Anti-social behavior becomes the norm, and before long even those who were not directly affected by the economic downturn begin to experience the realities of general societal degradation–increased crime and reduced personal security. Taken to it’s extreme, austerity in the face of a depressed economy lays the groundwork for protracted social conflict (PSC).   

The problem here is that social programs are being cut precisely when people need them the most. Fiscal policy should be counter-cyclical. When times are good, a prudent nation will save money for a rainy day. This is what President Clinton was attempting, and had President Bush’s “starve the beast” tax and military policies not bankrupted America, our national debt would be much lower today.

But America is seen as a safe haven, allowing debt to be rolled-over sustainably despite a high debt/GDP ration. If anything, Obamacare is evidence that the U.S. government is moving in the direction of greater public service expenditure.

This is not the case in Europe. Due to a lack of fiscal integration, peripheral EU countries (the GIPSI countries) suffered from higher interest rates (nobody wanted to lend to them as them scrambled to rescue a failing banking sector) leading to a “sovereign debt crisis”. The European Central Bank eventually decided to play the “lender of last resort” role, but on the condition that economically crippling austerity measures are passed.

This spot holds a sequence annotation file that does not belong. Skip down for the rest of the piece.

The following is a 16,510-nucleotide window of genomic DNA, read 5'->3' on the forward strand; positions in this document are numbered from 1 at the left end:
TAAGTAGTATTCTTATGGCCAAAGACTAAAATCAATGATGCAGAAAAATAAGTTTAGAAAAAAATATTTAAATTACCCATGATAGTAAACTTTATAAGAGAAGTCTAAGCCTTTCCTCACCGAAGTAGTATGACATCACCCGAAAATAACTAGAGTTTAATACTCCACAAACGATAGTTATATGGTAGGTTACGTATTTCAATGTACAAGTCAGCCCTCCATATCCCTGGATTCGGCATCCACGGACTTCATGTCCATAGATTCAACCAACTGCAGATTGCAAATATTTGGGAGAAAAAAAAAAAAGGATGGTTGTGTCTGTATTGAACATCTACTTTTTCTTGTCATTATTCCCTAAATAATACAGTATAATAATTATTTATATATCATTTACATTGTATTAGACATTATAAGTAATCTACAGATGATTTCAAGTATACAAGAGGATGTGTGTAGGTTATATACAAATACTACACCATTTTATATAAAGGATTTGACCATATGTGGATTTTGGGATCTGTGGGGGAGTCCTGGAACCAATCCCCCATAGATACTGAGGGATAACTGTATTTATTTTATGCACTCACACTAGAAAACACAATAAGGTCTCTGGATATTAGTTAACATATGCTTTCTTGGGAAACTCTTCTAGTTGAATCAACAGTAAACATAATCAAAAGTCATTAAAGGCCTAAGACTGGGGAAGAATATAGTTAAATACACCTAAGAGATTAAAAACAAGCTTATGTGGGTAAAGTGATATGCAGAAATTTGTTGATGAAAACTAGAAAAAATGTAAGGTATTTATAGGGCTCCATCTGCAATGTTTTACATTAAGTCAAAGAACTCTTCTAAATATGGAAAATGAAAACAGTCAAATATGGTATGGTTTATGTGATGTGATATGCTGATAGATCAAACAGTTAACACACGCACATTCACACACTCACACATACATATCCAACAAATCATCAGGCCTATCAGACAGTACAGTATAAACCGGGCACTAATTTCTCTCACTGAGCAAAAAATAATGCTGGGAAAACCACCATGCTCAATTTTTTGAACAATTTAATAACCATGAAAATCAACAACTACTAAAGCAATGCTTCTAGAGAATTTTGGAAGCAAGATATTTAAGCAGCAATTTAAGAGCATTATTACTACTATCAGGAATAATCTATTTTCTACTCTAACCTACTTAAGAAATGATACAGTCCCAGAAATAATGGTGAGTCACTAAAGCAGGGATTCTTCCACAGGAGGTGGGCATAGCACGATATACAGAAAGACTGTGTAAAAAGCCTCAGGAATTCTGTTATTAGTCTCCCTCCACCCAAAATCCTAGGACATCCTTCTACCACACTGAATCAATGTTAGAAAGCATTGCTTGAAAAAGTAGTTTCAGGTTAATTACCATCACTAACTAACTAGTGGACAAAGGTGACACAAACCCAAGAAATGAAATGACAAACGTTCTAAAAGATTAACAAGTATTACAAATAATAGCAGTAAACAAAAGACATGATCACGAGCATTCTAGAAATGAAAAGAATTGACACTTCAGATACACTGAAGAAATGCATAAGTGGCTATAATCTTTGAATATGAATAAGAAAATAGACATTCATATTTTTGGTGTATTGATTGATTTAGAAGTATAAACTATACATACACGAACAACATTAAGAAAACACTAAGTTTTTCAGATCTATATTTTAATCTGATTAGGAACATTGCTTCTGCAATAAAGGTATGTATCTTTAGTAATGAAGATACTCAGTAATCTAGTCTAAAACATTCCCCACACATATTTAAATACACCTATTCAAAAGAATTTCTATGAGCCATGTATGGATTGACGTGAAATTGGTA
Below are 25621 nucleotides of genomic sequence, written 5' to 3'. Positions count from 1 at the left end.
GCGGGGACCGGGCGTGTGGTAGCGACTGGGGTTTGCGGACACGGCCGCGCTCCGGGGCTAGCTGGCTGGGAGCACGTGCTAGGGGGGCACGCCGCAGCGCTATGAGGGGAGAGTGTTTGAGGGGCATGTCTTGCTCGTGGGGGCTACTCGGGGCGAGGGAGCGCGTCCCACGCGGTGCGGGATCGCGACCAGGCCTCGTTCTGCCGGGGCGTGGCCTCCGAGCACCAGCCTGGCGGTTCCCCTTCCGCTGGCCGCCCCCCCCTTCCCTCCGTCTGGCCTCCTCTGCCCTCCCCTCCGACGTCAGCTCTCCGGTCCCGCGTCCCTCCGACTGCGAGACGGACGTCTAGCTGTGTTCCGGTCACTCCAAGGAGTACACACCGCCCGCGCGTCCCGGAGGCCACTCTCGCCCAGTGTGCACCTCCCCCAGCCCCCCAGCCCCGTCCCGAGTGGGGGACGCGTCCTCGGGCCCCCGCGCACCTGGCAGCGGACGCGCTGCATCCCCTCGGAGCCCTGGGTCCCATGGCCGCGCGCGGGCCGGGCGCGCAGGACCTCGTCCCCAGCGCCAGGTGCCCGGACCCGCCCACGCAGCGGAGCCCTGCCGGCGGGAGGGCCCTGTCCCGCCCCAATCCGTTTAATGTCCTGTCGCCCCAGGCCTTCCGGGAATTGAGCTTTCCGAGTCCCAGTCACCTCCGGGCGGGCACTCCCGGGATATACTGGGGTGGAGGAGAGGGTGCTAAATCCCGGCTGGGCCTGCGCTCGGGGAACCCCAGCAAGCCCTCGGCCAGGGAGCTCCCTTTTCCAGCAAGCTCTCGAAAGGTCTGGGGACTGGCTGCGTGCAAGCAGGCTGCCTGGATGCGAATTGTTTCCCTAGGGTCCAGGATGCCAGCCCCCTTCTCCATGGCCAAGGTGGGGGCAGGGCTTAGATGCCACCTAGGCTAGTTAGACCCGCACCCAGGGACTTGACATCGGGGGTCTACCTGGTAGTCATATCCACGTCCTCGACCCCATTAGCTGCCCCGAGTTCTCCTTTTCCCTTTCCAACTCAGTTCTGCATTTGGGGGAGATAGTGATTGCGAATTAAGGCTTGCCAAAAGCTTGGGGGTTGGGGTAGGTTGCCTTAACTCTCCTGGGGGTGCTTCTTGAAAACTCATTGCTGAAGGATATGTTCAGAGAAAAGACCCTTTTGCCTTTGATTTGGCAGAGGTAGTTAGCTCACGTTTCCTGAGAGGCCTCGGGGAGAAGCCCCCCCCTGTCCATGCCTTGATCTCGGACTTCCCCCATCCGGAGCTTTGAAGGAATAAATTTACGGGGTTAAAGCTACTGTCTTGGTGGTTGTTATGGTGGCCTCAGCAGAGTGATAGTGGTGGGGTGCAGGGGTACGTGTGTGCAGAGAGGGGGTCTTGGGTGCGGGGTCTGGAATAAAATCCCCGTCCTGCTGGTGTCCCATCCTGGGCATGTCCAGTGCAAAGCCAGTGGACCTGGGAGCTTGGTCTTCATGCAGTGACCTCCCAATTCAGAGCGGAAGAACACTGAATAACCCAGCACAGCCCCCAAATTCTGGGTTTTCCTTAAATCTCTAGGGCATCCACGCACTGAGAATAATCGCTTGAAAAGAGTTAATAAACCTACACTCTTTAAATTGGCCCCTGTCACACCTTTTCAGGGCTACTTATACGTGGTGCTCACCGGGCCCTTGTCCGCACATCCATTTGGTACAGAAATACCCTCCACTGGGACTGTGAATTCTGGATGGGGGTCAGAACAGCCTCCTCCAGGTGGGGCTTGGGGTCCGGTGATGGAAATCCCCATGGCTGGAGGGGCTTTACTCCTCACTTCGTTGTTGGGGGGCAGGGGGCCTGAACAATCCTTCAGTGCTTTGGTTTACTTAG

It has always been clear that austerity programs have adverse human rights implications. The programs that are cut go predominantly to the most vulnerable people–human rights violations tend to compound one another.

Before we get ahead of ourselves, Europe is not heading for anarchy and regular unchecked violence in the streets. However, in some areas protests have already become the norm, and such a future is not impossible to foresee especially if the combination of depression-level unemployment rates, anti-social behavior, and crippling austerity persists.

Recently, the IMF admitted it was wrong about its the impact it believed austerity would have in Greece. This lesson will be painfully learned in many other countries unless something is done to fix this mistake (ending austerity conditions in order to unlock bailout loans). Admitting you made a mistake is the first step towards redress and accountability–it is past time governments were held accountable for their human rights obligations, in both the developing and developed world.

Only when human rights obligations are fulfilled can we achieve sustainable human development and economic growth, predominantly through the real and creative economies (as opposed to unsustainable economic development based on “financialization“).

However, this is only the first step, now international economic institutions have to “put their money where their mouths are” and make up for the needless suffering caused by general incompetence.

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3 thoughts on “Conflict Watch: Austerity v. Human Rights

  1. Pingback: Economic Outlook: European Youth Unemployment, Public-Private Partnerships and the “Magic” of Fiscal Stimulus | Normative Narratives

  2. Pingback: Transparency Report: The UK, Kazakhstan, Domestic and Extra-Territorial Human Rights Obligations | Normative Narratives

  3. Pingback: Economic Outlook: The G20, Austerity v. Stimulus, Growth and the Right to Development | Normative Narratives